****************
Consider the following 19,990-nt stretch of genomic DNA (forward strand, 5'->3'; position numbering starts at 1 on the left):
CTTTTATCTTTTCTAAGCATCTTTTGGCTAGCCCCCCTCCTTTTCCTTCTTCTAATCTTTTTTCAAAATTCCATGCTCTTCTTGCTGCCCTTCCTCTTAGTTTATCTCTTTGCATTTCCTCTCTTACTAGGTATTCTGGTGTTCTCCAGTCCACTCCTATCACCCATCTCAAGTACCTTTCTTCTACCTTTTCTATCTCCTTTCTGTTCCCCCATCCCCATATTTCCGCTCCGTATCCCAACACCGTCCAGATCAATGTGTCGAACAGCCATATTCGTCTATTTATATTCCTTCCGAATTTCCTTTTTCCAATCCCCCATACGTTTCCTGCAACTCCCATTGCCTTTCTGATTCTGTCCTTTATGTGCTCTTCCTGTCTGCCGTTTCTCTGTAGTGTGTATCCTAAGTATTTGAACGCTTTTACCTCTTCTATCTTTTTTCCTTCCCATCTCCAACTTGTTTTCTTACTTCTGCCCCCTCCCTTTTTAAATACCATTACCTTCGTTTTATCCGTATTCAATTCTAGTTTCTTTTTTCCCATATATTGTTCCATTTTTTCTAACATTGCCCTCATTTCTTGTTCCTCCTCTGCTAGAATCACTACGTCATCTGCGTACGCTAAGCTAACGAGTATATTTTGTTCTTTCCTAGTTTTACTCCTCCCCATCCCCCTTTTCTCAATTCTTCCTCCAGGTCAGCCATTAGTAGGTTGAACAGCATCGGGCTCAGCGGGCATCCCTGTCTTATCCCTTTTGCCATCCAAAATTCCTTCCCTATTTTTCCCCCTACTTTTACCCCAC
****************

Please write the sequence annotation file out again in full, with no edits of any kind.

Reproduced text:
Consider the following 19,990-nt stretch of genomic DNA (forward strand, 5'->3'; position numbering starts at 1 on the left):
CTTTTATCTTTTCTAAGCATCTTTTGGCTAGCCCCCCTCCTTTTCCTTCTTCTAATCTTTTTTCAAAATTCCATGCTCTTCTTGCTGCCCTTCCTCTTAGTTTATCTCTTTGCATTTCCTCTCTTACTAGGTATTCTGGTGTTCTCCAGTCCACTCCTATCACCCATCTCAAGTACCTTTCTTCTACCTTTTCTATCTCCTTTCTGTTCCCCCATCCCCATATTTCCGCTCCGTATCCCAACACCGTCCAGATCAATGTGTCGAACAGCCATATTCGTCTATTTATATTCCTTCCGAATTTCCTTTTTCCAATCCCCCATACGTTTCCTGCAACTCCCATTGCCTTTCTGATTCTGTCCTTTATGTGCTCTTCCTGTCTGCCGTTTCTCTGTAGTGTGTATCCTAAGTATTTGAACGCTTTTACCTCTTCTATCTTTTTTCCTTCCCATCTCCAACTTGTTTTCTTACTTCTGCCCCCTCCCTTTTTAAATACCATTACCTTCGTTTTATCCGTATTCAATTCTAGTTTCTTTTTTCCCATATATTGTTCCATTTTTTCTAACATTGCCCTCATTTCTTGTTCCTCCTCTGCTAGAATCACTACGTCATCTGCGTACGCTAAGCTAACGAGTATATTTTGTTCTTTCCTAGTTTTACTCCTCCCCATCCCCCTTTTCTCAATTCTTCCTCCAGGTCAGCCATTAGTAGGTTGAACAGCATCGGGCTCAGCGGGCATCCCTGTCTTATCCCTTTTGCCATCCAAAATTCCTTCCCTATTTTTCCCCCTACTTTTACCCCAC